Ukraine took a step towards obtaining justice for alleged crimes committed during the “Maidan” protests by accepting ICC jurisdiction yesterday.
According to the ICC, it received a declaration from the Ukrainian government formally requesting the ICC to exercise jurisdiction over the events in Ukraine from 21 November 2013 to 22 February 2014.
Acceptance of jurisdiction a vote of confidence for the Court
Although Ukraine is not a member of the ICC, under the terms of Article 12(3) of the Rome Statute, states that are not members can accept the jurisdiction of the Court.
Said Kirsten Meersschaert Duchens, the Coalition’s regional coordinator for Europe:
“In the wake of the upheaval in Ukraine, this move is reflective not only of the desire to ensure there is no impunity for the crimes allegedly committed during the Maidan protests, but also of the status the ICC has attained in the world. Representatives of a non-state party have shown their faith in this nascent institution as the body capable of addressing mass human rights violations wherever they may occur.”
The formal declaration comes on the heels of a parliamentary resolution recognizing the jurisdiction of the ICC to investigate and prosecute alleged crimes committed in Kiev during anti-government protests. The resolution cited a number of high-level government officials, including the former president, Viktor Yanukovych, as responsible for ordering government forces to commit a number of crimes, including murder and torture.
The declaration submitted to the ICC explicitly refers to the resolution, and affirms Ukraine’s recognition of the Court’s jurisdiction “for the purpose of identifying, prosecuting, and judging the authors and accomplices” of the alleged crimes.
Now that the formal declaration has been submitted, the Office of the Prosecutor (OTP) may conduct a preliminary examination to determine whether to open a full investigation. This will take into consideration the Court’s jurisdiction, whether or not Ukraine is itself investigating and prosecuting the alleged crimes, and if an ICC investigation would be in the interests of justice.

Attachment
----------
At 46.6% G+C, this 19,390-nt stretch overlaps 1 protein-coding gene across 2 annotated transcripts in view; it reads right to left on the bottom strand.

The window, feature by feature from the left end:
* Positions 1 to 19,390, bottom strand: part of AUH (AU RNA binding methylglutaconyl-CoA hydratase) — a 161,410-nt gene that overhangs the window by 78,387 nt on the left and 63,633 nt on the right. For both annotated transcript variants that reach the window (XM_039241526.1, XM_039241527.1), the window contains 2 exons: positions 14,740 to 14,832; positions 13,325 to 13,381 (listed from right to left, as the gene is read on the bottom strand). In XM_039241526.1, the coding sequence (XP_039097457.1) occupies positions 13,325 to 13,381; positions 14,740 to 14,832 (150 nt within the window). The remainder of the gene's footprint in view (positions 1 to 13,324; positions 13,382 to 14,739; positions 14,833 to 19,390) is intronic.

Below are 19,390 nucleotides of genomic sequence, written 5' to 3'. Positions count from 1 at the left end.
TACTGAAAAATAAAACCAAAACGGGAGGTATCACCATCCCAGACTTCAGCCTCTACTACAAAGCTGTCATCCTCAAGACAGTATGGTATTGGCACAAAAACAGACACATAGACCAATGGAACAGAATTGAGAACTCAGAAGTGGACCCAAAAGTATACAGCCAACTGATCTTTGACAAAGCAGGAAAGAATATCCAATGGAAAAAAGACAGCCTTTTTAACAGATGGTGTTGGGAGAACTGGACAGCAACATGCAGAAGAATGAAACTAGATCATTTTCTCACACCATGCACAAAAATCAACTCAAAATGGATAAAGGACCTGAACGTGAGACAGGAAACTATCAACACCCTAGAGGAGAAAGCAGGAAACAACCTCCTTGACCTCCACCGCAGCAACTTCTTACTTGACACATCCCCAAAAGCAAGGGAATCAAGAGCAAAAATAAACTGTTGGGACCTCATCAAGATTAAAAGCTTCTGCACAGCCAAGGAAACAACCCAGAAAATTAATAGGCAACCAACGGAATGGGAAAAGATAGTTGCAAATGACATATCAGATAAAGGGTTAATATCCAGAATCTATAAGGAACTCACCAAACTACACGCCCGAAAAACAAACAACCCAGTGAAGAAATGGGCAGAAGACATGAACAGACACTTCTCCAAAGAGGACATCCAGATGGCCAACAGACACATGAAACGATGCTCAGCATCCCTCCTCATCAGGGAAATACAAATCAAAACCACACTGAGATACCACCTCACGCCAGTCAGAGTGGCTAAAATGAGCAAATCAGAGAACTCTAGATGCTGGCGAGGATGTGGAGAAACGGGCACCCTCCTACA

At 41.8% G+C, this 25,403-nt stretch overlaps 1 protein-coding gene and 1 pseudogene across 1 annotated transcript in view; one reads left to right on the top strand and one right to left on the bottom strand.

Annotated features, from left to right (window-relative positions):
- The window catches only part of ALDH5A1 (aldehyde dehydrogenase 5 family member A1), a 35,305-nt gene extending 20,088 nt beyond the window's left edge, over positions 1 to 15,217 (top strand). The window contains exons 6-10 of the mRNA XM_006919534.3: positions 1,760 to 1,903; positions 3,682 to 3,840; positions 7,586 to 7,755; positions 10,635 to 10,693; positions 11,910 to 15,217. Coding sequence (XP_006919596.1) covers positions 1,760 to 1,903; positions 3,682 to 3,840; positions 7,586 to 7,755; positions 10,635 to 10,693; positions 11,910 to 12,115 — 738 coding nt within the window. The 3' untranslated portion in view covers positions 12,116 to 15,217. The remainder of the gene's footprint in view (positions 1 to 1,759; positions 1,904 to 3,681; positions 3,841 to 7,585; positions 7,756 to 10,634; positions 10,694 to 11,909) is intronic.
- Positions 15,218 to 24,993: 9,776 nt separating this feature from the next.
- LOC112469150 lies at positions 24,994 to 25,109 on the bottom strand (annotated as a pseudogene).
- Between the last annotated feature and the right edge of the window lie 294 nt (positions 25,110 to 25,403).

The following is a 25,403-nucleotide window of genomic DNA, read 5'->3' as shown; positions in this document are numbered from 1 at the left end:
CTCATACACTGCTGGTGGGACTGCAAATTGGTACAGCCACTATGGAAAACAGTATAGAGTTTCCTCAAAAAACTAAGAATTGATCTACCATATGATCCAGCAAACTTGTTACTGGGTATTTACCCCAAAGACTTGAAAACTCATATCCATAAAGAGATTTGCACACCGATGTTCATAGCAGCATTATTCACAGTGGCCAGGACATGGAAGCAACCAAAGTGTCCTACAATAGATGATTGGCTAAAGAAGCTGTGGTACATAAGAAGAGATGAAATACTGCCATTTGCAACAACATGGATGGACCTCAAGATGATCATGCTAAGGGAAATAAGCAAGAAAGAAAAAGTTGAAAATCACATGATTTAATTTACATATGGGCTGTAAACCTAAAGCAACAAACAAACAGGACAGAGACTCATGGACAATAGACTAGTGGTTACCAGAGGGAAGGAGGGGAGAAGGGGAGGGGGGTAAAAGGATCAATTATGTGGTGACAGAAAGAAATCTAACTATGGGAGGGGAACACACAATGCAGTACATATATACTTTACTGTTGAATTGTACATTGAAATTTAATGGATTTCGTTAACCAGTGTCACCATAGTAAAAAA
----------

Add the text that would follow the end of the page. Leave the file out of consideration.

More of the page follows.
If, after all of these analyses, the OTP concludes that there is a reasonable basis to proceed with an investigation, it must must then request authorization from ICC judges.
Declaration should be followed by ratification
Civil society has long called for Ukraine to ratify the Rome Statute.
Ukraine signed the Rome Statute on 20 January 2000, but due to a 2001 constitutional court ruling declaring the treaty incompatible with Ukraine’s constitution, the government has not ratified the Statute.
Tiina Intelmann, the president of the ICC Assembly of States Parties, noted Ukraine’s acceptance of ICC jurisdiction and called on the country to proceed with ratification of the Rome Statute in the near future.
Said Roman Romanov of the International Renaissance Foundation in Ukraine:
“The declaration is an important move to ensure that grave violations of human rights will not be forgotten and impunity will not be accorded to those who commit them. The next step for Ukraine to take is to ensure its full engagement with the ICC as a cornerstone of the international justice system, by undertaking the necessary constitutional reforms to allow for prompt ratification of the Rome Statute.”
The International Federation for Human Rights welcomed Ukraine’s decision, but urged the government to move forward with ratification, as well as expand the scope of its Article 12(3) declaration to ensure the Court’s jurisdiction over recent events in Crimea.